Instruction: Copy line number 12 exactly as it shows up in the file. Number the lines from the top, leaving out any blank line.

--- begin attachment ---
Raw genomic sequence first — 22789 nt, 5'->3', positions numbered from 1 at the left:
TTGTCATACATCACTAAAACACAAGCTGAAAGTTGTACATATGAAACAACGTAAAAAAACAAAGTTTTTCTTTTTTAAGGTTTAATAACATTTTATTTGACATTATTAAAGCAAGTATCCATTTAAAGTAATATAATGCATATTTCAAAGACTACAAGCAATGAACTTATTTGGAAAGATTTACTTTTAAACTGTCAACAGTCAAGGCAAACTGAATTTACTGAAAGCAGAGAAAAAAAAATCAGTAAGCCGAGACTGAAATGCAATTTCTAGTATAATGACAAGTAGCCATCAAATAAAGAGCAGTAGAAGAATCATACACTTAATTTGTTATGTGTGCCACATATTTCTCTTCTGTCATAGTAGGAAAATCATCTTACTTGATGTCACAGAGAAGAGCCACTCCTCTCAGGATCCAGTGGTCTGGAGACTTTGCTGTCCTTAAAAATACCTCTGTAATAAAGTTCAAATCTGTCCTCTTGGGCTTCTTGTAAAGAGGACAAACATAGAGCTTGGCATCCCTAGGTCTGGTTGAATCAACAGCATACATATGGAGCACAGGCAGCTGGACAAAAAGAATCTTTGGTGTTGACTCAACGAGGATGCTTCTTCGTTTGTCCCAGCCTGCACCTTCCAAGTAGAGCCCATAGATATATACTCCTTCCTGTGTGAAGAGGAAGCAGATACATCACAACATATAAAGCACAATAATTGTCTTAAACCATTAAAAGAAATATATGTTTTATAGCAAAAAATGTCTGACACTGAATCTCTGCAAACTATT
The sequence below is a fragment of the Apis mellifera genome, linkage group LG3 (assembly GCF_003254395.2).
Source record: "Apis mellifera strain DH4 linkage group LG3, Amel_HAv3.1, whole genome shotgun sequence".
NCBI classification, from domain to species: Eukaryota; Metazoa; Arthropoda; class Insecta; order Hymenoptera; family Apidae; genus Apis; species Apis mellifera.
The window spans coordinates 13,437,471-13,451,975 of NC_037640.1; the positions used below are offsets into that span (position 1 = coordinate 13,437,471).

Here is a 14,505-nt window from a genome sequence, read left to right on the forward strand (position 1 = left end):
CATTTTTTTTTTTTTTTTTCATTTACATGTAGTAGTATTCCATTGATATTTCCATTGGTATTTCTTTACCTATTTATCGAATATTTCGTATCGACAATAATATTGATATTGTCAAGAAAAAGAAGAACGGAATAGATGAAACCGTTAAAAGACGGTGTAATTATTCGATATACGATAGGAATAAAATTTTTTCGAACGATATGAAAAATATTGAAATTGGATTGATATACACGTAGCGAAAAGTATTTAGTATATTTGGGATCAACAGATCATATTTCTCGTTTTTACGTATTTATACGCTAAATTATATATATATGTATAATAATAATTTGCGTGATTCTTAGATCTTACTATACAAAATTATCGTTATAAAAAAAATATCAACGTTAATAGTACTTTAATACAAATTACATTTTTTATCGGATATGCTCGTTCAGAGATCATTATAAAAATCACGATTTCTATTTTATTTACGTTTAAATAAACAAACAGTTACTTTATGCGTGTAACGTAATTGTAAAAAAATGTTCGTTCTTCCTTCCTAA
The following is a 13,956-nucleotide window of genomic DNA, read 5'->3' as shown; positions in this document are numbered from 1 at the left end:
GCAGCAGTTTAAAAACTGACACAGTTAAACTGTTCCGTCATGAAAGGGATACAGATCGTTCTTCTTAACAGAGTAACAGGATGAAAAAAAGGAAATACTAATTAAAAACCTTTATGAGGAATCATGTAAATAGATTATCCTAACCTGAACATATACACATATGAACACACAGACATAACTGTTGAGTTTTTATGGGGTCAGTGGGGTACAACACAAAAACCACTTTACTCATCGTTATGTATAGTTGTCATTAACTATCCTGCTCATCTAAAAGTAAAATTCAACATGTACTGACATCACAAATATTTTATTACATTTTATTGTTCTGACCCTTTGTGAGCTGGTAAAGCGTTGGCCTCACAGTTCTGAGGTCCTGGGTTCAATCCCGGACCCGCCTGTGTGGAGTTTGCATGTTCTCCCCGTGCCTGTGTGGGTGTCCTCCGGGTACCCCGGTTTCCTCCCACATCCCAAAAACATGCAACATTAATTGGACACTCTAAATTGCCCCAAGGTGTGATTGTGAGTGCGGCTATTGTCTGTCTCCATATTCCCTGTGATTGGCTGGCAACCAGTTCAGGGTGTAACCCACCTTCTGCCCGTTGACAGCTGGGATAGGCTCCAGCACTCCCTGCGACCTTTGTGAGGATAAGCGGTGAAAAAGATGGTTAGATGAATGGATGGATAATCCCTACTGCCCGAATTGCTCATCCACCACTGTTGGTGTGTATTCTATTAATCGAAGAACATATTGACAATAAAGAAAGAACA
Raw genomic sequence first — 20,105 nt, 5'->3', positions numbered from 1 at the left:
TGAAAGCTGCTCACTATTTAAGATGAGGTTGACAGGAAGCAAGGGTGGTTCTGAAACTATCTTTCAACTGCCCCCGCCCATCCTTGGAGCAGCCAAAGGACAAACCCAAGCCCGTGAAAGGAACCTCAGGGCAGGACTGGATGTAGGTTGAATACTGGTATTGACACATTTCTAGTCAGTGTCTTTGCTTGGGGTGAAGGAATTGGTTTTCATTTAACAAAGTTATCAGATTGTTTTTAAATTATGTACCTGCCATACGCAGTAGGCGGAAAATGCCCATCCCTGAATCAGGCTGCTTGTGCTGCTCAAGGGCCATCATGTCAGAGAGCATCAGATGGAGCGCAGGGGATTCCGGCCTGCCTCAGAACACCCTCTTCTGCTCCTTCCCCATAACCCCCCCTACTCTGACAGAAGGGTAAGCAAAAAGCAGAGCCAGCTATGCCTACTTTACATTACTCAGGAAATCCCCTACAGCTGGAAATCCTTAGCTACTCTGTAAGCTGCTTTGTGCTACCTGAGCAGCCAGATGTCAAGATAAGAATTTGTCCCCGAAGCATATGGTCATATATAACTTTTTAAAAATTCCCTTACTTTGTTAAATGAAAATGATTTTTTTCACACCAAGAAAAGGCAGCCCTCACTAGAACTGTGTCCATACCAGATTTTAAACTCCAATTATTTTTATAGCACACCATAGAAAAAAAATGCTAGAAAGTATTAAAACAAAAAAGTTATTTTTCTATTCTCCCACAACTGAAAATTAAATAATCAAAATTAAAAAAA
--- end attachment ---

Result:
TGAAAGCTGCTCACTATTTAAGATGAGGTTGACAGGAAGCAAGGGTGGTTCTGAAACTATCTTTCAACTGCCCCCGCCCATCCTTGGAGCAGCCAAAGGACAAACCCAAGCCCGTGAAAGGAACCTCAGGGCAGGACTGGATGTAGGTTGAATACTGGTATTGACACATTTCTAGTCAGTGTCTTTGCTTGGGGTGAAGGAATTGGTTTTCATTTAACAAAGTTATCAGATTGTTTTTAAATTATGTACCTGCCATACGCAGTAGGCGGAAAATGCCCATCCCTGAATCAGGCTGCTTGTGCTGCTCAAGGGCCATCATGTCAGAGAGCATCAGATGGAGCGCAGGGGATTCCGGCCTGCCTCAGAACACCCTCTTCTGCTCCTTCCCCATAACCCCCCCTACTCTGACAGAAGGGTAAGCAAAAAGCAGAGCCAGCTATGCCTACTTTACATTACTCAGGAAATCCCCTACAGCTGGAAATCCTTAGCTACTCTGTAAGCTGCTTTGTGCTACCTGAGCAGCCAGATGTCAAGATAAGAATTTGTCCCCGAAGCATATGGTCATATATAACTTTTTAAAAATTCCCTTACTTTGTTAAATGAAAATGATTTTTTTCACACCAAGAAAAGGCAGCCCTCACTAGAACTGTGTCCATACCAGATTTTAAACTCCAATTATTTTTATAGCACACCATAGAAAAAAAATGCTAGAAAGTATTAAAACAAAAAAGTTATTTTTCTATTCTCCCACAACTGAAAATTAAATAATCAAAATTAAAAAAA